Skip to main content

Fourth Crusade (1198-1202)

Fourth Crusade (1198-1202)

Sources

Doomed from the Start. A new, stronger pope, Innocent III, was elected at the death of Celestine in 1198, and he immediately called for the Fourth Crusade. This effort seemed doomed from the start. Although again a large army assembled, it never seemed to matter what their goals were, for they were destined not even to reach the Holy Land. Trying to arrange passage by sea from the Venetians, they were first compelled by them to attack a Hungarian city, Zara, which despite being Christian, threatened the Adriatic trading monopolies of Venice. Then they proceeded to Constantinople, where in 1202 they were forced to besiege that Byzantine city because it had recently signed a trading pact with the Genoese, rivals to the Venetians. Under the guise of asking for money and supplies to proceed to the Holy Land, the Crusaders became impatient with the city’s inhabitants and took the city by storm. The Latin Kingdom of Constantinople, which they established there, lasted until 1261, when an attack from the exiled Byzantine emperor, Michael VIII Palaeologus, acting in concert with the Genoese, restored its capital city to the rest of the Byzantine Empire.

Sources

Donald E. Queller, The Fourth Crusade: The Conquest of Constantinople, 1201-1204 (Philadelphia: University of Pennsylvania Press, 1977).

Jean Richard, The Crusades, C.1071-C.1291, translated by Jean Birrell (Cambridge & New York: Cambridge University Press, 1999).

Jonathan Riley-Smith, The Crusades: A Short History (New Haven: Yale University Press, 1987).

Riley-Smith, ed., The Oxford Illustrated History of the Crusades (Oxford & New York: Oxford University Press, 1995).

Steven Runciman, A History of the Crusades, three volumes (Cambridge: Cambridge University Press, 1951-1954).

Cite this article
Pick a style below, and copy the text for your bibliography.

  • MLA
  • Chicago
  • APA

"Fourth Crusade (1198-1202)." World Eras. . Encyclopedia.com. 19 Nov. 2018 <https://www.encyclopedia.com>.

"Fourth Crusade (1198-1202)." World Eras. . Encyclopedia.com. (November 19, 2018). https://www.encyclopedia.com/history/news-wires-white-papers-and-books/fourth-crusade-1198-1202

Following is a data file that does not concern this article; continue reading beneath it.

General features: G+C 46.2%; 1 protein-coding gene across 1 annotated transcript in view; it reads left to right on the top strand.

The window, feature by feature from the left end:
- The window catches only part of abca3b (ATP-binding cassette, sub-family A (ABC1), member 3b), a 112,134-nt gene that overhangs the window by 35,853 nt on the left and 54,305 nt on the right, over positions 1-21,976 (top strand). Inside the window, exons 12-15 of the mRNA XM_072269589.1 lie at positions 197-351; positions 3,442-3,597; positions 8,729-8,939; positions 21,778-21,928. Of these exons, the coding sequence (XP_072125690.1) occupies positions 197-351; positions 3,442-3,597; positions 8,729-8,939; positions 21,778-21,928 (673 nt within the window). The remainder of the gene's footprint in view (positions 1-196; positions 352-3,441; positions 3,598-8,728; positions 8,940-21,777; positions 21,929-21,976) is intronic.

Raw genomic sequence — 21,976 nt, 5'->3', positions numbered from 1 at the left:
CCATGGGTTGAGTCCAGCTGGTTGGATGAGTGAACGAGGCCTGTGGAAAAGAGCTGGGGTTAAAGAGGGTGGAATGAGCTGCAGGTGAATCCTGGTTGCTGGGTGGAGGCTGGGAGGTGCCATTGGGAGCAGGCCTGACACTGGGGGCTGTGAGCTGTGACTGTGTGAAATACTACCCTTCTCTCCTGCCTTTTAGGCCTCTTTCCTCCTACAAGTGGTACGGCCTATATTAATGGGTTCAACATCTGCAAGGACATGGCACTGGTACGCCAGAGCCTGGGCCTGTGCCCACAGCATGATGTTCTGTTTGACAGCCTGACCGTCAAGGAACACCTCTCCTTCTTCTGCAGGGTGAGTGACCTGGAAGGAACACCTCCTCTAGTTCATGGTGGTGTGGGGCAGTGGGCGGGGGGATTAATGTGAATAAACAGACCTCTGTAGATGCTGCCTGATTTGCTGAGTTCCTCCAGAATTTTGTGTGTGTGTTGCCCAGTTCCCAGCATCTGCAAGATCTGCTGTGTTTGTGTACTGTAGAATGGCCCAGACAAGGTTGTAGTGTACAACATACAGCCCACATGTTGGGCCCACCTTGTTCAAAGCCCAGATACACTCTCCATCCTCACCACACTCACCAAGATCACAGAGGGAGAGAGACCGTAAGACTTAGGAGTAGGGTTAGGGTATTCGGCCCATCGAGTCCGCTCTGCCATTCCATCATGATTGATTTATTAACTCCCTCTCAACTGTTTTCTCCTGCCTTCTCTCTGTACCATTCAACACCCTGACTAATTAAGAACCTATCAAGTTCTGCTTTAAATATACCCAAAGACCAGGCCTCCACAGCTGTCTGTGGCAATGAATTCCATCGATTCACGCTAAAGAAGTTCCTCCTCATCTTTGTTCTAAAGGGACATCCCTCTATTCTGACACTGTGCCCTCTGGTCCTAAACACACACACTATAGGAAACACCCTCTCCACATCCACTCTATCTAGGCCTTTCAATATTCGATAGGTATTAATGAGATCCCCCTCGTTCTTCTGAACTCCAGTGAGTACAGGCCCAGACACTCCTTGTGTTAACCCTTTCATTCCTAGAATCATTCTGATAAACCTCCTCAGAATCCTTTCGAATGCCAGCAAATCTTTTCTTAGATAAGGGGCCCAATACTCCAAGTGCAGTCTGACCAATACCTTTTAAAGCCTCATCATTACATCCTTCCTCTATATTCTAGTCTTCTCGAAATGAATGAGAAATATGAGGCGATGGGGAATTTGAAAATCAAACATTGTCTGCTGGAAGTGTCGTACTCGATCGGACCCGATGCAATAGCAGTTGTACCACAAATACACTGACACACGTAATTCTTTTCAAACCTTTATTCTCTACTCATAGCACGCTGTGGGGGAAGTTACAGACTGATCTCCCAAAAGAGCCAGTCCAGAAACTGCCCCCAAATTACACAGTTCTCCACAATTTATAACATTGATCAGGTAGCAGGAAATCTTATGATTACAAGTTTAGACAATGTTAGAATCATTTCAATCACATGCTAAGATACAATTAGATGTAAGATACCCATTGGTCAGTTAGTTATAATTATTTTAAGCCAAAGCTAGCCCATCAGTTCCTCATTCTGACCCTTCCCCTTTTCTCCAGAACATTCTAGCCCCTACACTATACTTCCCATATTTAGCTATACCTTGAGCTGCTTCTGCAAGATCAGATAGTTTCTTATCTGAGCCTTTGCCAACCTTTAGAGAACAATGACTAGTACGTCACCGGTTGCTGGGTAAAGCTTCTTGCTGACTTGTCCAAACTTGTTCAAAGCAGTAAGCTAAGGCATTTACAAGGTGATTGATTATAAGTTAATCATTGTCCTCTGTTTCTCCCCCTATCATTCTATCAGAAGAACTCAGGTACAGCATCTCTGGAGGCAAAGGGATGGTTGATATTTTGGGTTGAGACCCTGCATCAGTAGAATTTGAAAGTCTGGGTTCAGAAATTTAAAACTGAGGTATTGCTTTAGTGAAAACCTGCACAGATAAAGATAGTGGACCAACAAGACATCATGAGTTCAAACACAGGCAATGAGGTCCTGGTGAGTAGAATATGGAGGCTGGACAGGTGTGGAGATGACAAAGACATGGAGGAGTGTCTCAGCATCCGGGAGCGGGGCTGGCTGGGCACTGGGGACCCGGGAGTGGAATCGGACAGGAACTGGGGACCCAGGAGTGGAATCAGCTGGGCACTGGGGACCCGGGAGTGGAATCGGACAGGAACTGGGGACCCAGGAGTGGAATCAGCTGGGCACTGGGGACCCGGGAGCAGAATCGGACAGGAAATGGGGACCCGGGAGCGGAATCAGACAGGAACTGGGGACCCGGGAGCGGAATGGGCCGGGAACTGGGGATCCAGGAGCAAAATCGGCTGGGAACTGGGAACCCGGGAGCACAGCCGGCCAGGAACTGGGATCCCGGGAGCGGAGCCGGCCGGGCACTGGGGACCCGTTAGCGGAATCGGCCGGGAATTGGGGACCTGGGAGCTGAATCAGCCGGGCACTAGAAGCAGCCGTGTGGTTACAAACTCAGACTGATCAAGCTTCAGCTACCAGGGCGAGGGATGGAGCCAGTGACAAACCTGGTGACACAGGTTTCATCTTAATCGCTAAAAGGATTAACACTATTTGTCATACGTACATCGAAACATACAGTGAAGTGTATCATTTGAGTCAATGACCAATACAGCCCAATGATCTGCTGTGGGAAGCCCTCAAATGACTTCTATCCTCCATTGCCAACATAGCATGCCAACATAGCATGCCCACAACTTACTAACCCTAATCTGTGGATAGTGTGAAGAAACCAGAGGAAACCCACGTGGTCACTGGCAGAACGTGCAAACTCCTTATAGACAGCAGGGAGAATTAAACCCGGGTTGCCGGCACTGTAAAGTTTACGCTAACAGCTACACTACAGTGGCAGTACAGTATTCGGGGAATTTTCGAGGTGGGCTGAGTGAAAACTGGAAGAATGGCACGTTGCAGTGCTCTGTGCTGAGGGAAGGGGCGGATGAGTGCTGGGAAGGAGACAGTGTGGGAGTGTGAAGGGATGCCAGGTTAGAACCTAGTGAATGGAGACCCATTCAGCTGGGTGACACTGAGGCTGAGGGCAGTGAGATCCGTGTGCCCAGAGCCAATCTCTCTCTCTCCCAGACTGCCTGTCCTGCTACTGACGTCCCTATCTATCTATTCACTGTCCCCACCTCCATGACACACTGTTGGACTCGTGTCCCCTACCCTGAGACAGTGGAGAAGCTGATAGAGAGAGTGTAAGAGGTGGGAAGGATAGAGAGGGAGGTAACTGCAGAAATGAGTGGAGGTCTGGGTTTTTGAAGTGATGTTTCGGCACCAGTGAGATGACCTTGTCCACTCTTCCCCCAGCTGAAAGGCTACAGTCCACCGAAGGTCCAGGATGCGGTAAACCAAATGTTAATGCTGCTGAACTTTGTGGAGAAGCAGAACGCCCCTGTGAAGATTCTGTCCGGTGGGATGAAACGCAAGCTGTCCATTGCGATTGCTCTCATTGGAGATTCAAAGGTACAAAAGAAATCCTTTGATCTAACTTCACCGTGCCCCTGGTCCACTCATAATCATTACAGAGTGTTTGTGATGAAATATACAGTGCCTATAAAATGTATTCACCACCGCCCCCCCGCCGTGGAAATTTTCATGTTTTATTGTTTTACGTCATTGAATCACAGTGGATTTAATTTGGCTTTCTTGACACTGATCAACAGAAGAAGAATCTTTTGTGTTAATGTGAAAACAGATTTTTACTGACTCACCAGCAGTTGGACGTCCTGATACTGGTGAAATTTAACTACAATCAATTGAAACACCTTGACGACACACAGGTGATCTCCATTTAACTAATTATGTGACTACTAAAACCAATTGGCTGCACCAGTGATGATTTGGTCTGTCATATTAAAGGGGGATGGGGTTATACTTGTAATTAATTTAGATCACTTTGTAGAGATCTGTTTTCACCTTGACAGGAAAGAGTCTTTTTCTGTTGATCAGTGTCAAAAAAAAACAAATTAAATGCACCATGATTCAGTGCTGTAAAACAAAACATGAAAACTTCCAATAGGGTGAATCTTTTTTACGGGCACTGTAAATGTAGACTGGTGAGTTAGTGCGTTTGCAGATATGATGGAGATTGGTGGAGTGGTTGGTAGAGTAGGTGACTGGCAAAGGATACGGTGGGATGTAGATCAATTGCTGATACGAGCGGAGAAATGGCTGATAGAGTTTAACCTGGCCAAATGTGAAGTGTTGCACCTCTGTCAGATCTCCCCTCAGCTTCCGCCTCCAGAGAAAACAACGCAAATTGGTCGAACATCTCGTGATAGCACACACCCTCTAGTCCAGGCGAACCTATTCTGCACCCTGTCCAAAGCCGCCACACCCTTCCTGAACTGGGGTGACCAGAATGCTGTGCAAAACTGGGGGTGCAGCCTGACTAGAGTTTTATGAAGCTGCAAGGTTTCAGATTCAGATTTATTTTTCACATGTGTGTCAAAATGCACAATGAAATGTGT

"Fourth Crusade (1198-1202)." World Eras. . Retrieved November 19, 2018 from Encyclopedia.com: https://www.encyclopedia.com/history/news-wires-white-papers-and-books/fourth-crusade-1198-1202

Learn more about citation styles

Citation styles

Encyclopedia.com gives you the ability to cite reference entries and articles according to common styles from the Modern Language Association (MLA), The Chicago Manual of Style, and the American Psychological Association (APA).

Within the “Cite this article” tool, pick a style to see how all available information looks when formatted according to that style. Then, copy and paste the text into your bibliography or works cited list.

Because each style has its own formatting nuances that evolve over time and not all information is available for every reference entry or article, Encyclopedia.com cannot guarantee each citation it generates. Therefore, it’s best to use Encyclopedia.com citations as a starting point before checking the style against your school or publication’s requirements and the most-recent information available at these sites:

Modern Language Association

http://www.mla.org/style

The Chicago Manual of Style

http://www.chicagomanualofstyle.org/tools_citationguide.html

American Psychological Association

http://apastyle.apa.org/

Notes:
  • Most online reference entries and articles do not have page numbers. Therefore, that information is unavailable for most Encyclopedia.com content. However, the date of retrieval is often important. Refer to each style’s convention regarding the best way to format page numbers and retrieval dates.
  • In addition to the MLA, Chicago, and APA styles, your school, university, publication, or institution may have its own requirements for citations. Therefore, be sure to refer to those guidelines when editing your bibliography or works cited list.